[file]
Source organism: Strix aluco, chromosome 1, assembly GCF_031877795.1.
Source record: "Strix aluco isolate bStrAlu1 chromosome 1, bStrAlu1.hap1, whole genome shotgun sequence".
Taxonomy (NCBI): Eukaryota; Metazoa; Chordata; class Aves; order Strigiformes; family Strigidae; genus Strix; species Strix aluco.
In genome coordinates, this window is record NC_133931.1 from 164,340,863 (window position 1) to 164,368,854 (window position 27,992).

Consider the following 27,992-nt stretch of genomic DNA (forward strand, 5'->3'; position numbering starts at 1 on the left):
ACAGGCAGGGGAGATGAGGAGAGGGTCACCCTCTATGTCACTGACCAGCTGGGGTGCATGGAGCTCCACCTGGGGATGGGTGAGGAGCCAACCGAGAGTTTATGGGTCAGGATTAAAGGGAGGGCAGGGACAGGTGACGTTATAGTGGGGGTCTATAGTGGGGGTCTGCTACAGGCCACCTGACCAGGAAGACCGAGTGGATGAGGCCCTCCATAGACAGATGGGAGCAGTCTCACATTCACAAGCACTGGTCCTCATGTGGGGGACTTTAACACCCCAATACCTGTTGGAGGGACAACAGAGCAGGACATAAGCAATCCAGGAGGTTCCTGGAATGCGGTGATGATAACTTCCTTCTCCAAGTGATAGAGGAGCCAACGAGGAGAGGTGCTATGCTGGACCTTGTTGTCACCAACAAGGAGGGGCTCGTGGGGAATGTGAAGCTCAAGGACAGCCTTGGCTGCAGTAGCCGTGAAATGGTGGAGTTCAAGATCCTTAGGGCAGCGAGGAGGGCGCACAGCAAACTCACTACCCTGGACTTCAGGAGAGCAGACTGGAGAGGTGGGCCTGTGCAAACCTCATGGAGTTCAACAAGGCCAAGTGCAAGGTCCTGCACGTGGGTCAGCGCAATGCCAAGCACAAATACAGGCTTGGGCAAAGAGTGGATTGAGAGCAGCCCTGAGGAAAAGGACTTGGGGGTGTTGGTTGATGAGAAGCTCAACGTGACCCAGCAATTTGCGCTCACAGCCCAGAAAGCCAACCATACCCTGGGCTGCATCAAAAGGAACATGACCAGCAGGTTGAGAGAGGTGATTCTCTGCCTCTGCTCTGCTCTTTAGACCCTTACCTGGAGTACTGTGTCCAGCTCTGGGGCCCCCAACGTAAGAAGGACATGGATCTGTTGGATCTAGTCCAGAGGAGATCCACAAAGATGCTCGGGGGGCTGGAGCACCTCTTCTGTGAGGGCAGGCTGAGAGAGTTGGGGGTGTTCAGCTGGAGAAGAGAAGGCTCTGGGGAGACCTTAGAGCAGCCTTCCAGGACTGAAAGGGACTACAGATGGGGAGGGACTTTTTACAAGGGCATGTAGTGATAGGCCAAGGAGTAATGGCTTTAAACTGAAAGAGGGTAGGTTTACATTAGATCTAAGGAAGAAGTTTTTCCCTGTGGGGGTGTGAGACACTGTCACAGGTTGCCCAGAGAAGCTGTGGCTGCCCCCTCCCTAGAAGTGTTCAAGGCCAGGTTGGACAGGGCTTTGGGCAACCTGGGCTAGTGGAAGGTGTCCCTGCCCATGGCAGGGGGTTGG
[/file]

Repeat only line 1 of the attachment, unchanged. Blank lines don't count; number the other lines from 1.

Source organism: Strix aluco, chromosome 1, assembly GCF_031877795.1.